On the opposite side of the room another multimedia piece from thewaybackmachine titled HowDoYouSayYaminAfrican provides a more discordant perspective. Here thirty-two monitors display a mixture of tweets, news coverage, and viral video in response to #Ferguson—occasionally the sound of a siren emitting from one of the screens will cut through the space—the mixture of mediums is at times overwhelming but incredibly visceral.
Within this gallery the curators once again integrate old with new, highlighting the progress that has been made, but also how much further there is to go. The third wall of the space is dedicated to photographs from ICP’s collection that document the black experience pre-Civil War into the 1960s through studio images, vernacular photography, and traditional documentary work from photographers such as Gordon Parks, Charles Moore, and Bruce Davidson.
These two installations, situated side by side, offer a sense of progress. They provide an inspiring example of the way that disenfranchised groups can harness the power of social media to amplify their voices and propel their causes. This sense of, dare I call it, optimism is quickly shut down with the final two issues that the show examines.
ISIS and the Terror of Images is presented more as a study than a traditional exhibition. Consisting of a number of propaganda videos utilized by the Islamic state to recruit new members, the pieces look to how this group has also harnessed the power of the internet. The videos are well produced, ultimately meant to go viral, and inside the walls of ICP they are presented on computer screens, iPads, and cell phones—the assorted media distribution devices where one would encounter them in the wild.
The final room of the exhibition offers little reprieve. Organized after the presidential election, the space comes with a warning: “This section includes images and language that may not be suitable for all viewers.” Three screens are arranged along one wall, cycling through messages from the “alt-right” that were posted through Facebook, Twitter, and Instagram in the months leading up to the 2016 election. The messages, many that come in the form of memes, spew racist and misogynistic images. The middle screen features messages sent directly from the social media accounts of the Trump campaign, interacting or retweeting messages and iconography that originated from hate groups, like pictures of Pepe the Frog. It is difficult to watch, but ultimately important, because the “alt-right” wouldn’t have gained such traction without internet communities such as 4chan, Reddit, and other social media platforms.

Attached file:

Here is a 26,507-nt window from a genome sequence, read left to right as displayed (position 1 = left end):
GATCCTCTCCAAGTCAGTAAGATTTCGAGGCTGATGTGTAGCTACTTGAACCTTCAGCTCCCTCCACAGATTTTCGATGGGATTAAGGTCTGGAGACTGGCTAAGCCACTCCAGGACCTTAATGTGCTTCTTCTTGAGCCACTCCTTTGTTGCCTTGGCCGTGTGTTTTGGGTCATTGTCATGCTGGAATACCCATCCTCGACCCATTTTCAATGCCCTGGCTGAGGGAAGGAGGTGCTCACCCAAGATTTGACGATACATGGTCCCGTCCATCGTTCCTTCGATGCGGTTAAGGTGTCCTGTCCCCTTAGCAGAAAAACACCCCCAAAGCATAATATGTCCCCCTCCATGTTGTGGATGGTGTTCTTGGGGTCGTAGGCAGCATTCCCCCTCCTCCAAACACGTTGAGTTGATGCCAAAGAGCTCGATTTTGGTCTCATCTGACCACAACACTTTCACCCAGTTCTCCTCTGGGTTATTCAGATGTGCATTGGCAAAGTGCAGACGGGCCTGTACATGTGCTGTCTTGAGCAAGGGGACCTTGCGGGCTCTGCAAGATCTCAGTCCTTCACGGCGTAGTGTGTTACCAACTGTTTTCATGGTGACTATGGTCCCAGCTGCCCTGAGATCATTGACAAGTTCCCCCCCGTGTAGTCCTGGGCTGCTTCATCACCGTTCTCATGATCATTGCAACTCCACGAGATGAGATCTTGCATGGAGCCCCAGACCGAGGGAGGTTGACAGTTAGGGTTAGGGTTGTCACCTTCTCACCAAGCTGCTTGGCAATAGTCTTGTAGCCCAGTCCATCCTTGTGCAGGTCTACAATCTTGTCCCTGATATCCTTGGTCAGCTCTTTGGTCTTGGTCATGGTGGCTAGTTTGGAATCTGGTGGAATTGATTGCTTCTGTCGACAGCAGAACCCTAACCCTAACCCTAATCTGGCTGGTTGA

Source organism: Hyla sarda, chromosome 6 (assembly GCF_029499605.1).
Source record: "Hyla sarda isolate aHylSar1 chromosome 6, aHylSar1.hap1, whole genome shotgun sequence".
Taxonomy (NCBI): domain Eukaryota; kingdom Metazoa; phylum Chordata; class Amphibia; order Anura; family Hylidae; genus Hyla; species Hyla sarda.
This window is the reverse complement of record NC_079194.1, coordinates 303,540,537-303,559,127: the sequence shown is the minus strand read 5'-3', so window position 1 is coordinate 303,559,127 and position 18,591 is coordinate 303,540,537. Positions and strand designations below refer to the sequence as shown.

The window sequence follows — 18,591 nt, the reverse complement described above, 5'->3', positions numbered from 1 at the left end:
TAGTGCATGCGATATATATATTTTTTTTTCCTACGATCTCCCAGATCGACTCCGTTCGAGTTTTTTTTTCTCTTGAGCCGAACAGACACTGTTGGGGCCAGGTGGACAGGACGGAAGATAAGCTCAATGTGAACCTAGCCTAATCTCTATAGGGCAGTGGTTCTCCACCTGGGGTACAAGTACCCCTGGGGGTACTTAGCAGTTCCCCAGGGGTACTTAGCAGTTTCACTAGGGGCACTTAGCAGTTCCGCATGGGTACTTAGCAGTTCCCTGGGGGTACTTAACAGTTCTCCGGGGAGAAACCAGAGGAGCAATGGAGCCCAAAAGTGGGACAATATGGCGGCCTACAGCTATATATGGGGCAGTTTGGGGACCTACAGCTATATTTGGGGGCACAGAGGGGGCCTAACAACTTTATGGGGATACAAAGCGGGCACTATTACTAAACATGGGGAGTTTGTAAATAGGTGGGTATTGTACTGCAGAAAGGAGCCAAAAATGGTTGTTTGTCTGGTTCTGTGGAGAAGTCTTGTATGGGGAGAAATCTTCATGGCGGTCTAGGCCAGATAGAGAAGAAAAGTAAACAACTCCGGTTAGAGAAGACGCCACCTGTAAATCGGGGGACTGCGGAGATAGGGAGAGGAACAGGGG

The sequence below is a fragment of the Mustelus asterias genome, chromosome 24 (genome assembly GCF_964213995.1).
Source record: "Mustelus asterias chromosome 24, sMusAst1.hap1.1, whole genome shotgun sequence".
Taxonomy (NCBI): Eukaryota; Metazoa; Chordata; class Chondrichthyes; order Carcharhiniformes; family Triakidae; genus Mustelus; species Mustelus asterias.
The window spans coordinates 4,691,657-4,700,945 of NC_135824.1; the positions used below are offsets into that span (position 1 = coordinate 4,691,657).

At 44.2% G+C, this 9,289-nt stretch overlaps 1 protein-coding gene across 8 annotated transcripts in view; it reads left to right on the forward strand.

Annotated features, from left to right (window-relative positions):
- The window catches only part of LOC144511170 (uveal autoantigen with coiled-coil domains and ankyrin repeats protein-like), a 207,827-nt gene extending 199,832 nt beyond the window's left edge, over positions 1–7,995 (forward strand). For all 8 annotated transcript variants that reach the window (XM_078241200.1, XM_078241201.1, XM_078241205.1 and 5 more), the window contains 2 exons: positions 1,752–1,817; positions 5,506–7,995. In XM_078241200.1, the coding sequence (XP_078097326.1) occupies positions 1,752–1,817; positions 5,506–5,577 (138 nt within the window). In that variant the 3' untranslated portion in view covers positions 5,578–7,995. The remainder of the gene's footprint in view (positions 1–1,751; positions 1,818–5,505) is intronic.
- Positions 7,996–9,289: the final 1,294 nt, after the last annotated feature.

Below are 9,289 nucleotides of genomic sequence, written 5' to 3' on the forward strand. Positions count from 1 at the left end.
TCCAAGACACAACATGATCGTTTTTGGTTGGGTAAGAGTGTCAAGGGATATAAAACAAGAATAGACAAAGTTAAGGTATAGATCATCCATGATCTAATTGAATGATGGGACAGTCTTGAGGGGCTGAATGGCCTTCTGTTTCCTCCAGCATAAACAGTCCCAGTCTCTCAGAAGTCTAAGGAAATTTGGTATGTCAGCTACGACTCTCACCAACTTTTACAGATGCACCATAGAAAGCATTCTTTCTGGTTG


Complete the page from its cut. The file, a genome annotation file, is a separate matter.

So where do we go from here? While the work on display in Perpetual Revolution poses many questions, it doesn’t seem to offer any answers. But one thing is clear: We do live in an age where we all have a camera in our pocket and a platform to amplify our voices. Will the explosion of visual culture online save us? Or is this simply eroding the power of images created by established photojournalists? Perpetual Revolution certainly makes the audience consider these questions.